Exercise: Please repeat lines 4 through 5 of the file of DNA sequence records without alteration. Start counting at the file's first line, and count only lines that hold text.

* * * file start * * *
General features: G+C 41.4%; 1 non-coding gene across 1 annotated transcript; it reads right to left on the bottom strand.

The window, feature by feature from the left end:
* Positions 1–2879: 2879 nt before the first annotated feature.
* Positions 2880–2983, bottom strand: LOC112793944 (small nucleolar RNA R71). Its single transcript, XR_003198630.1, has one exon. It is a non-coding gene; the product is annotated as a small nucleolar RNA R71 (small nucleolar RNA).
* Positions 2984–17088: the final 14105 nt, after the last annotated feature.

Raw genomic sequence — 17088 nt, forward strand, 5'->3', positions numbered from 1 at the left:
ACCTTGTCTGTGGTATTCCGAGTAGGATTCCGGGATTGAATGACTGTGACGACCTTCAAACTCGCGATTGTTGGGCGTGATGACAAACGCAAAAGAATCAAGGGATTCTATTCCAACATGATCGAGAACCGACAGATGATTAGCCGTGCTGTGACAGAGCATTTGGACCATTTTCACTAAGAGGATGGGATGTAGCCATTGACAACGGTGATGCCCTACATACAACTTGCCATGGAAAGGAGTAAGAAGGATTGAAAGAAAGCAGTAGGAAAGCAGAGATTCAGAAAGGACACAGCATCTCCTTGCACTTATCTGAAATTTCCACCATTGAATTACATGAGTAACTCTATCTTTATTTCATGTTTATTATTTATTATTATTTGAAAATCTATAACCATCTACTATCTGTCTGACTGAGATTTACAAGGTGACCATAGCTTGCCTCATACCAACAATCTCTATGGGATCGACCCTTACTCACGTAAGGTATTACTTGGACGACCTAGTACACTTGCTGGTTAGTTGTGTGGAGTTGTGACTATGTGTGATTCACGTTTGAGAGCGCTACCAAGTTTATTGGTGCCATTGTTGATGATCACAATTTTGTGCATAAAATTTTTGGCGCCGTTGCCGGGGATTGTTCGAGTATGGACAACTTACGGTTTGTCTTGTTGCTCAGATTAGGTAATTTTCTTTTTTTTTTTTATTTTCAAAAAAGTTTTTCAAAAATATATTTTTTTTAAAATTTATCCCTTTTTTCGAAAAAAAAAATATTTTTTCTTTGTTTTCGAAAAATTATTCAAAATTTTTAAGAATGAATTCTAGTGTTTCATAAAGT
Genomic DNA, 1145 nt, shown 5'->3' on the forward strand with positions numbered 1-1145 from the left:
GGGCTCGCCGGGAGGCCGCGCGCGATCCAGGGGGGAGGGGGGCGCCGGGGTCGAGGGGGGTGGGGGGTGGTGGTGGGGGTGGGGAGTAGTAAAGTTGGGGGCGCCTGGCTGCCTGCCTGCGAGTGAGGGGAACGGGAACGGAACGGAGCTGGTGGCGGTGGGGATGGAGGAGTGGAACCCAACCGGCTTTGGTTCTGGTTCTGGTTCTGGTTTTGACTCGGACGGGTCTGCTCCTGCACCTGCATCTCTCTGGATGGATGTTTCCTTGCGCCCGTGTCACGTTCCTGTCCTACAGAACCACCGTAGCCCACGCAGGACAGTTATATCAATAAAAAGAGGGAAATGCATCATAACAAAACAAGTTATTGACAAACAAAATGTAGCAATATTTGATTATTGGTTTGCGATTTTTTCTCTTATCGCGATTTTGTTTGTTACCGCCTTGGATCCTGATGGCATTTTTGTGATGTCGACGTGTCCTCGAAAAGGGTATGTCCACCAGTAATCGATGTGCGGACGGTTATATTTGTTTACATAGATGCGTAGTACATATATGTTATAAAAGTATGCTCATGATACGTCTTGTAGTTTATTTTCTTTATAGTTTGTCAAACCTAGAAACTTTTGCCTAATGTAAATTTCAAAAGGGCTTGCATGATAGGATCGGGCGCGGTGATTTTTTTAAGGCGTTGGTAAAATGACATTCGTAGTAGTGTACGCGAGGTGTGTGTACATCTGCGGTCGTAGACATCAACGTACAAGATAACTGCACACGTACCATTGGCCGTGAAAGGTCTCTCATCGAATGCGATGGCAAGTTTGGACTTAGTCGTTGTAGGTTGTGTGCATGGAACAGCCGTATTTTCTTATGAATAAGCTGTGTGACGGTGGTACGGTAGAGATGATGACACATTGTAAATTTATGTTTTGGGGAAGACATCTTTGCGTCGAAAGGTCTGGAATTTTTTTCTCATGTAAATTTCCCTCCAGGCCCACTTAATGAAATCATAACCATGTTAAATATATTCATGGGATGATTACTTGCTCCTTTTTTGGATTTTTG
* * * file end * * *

* Positions 2880–2983, bottom strand: LOC112793944 (small nucleolar RNA R71). Its single transcript, XR_003198630.1, has one exon. It is a non-coding gene; the product is annotated as a small nucleolar RNA R71 (small nucleolar RNA).
* Positions 2984–17088: the final 14105 nt, after the last annotated feature.